They were allowed to live in a small house owned by the church, and they got jobs working in a nearby grocery store.
It was in North Carolina that they finally found some contentment.
Although they rarely socialised, the twins would watch stars such as Bob Hope and Phil Silvers — famous as Sergeant Bilko — on television at a neighbour’s house and reminisce about the days when they shared a bill with them.
But over Christmas 1967, both the 59-year-old sisters, who shared a terror of doctors and refused ever to consider an attempt to surgically separate them, were taken ill with flu.
On January 4, 1968, after they hadn’t been seen for a few days, the police broke down their front door and found them dead.
Daisy’s decomposed body showed she had died first, and so Violet must have dragged her sister around the house for at least two days before she, too, died.
At their funeral service, the Reverend John Sills said, as he stood next to the sisters’ wide coffin: ‘They were cast aside by the glittering and glamorous world they were part of for so long. In the end, it was only ordinary people who showed they cared about them.’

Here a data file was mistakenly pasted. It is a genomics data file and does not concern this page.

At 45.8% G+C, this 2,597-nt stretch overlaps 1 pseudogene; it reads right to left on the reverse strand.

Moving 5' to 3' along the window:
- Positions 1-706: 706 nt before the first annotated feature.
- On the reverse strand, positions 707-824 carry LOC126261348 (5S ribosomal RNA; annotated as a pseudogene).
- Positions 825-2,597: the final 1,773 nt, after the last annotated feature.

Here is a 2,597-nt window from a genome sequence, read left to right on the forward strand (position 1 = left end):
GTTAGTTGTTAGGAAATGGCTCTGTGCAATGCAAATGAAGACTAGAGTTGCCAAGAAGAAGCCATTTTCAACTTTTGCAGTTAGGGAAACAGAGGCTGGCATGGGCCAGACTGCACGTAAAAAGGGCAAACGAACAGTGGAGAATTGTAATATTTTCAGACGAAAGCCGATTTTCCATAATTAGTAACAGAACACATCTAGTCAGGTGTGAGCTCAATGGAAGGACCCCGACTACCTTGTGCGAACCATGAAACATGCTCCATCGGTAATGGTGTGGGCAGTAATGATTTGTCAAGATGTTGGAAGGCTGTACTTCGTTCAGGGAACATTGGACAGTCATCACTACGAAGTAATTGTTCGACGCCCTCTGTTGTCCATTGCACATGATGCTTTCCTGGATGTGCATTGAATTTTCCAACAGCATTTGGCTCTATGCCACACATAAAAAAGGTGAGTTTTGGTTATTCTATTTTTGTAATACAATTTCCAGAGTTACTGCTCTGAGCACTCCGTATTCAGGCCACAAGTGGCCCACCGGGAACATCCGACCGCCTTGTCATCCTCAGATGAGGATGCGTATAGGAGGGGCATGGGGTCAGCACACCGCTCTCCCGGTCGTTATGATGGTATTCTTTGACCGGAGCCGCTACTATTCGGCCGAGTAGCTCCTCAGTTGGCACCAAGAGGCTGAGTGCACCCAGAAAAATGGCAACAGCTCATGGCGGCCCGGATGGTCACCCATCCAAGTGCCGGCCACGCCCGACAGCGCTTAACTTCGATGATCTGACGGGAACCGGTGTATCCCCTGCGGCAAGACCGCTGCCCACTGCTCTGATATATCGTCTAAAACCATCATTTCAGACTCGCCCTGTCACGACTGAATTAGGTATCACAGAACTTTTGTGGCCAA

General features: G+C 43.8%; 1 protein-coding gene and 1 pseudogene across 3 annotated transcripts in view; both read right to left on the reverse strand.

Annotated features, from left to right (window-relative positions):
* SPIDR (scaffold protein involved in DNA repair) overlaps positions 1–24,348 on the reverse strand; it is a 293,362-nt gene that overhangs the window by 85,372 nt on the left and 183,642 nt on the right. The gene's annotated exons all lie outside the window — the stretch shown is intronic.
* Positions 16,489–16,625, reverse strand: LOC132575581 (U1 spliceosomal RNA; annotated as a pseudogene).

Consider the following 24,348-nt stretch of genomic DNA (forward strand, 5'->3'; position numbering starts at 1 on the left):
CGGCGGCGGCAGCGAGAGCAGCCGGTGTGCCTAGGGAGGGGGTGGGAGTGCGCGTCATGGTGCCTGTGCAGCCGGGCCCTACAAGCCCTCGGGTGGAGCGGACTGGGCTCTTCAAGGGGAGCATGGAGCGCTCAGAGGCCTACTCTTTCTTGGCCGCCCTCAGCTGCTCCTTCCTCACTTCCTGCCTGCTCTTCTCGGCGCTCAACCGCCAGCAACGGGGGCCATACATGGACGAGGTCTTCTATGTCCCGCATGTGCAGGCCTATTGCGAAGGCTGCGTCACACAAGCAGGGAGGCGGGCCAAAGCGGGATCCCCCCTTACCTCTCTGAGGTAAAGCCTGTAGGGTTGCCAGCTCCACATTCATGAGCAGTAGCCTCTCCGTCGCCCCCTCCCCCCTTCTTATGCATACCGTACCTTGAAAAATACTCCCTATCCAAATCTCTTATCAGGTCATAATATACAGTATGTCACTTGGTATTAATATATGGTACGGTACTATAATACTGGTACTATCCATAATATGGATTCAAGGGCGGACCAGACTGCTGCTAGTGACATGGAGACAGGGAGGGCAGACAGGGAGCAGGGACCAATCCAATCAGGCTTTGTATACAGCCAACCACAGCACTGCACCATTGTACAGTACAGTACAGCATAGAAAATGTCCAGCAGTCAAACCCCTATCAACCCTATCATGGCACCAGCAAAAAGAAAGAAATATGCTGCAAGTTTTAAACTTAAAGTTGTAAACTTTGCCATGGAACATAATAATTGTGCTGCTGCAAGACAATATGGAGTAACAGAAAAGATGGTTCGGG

As part of his bid to raise money for the blue plaque to mark the twins’ birthplace in Brighton, historian Alf Le Flohic is launching walking tours this month that take in 18 Riley Road, their adoptive mother Mary Hilton’s pub and the Brighton Hippodrome, where the sisters performed in 1933.
He says: ‘I was touched by how sad their story was, but also what strong survivors they were.’
But then, in a life of extraordinary challenges, they faced the world shoulder to shoulder till the very end.
To donate to the Hilton’s blue plaque appeal, go to: thebrightontwins.co.uk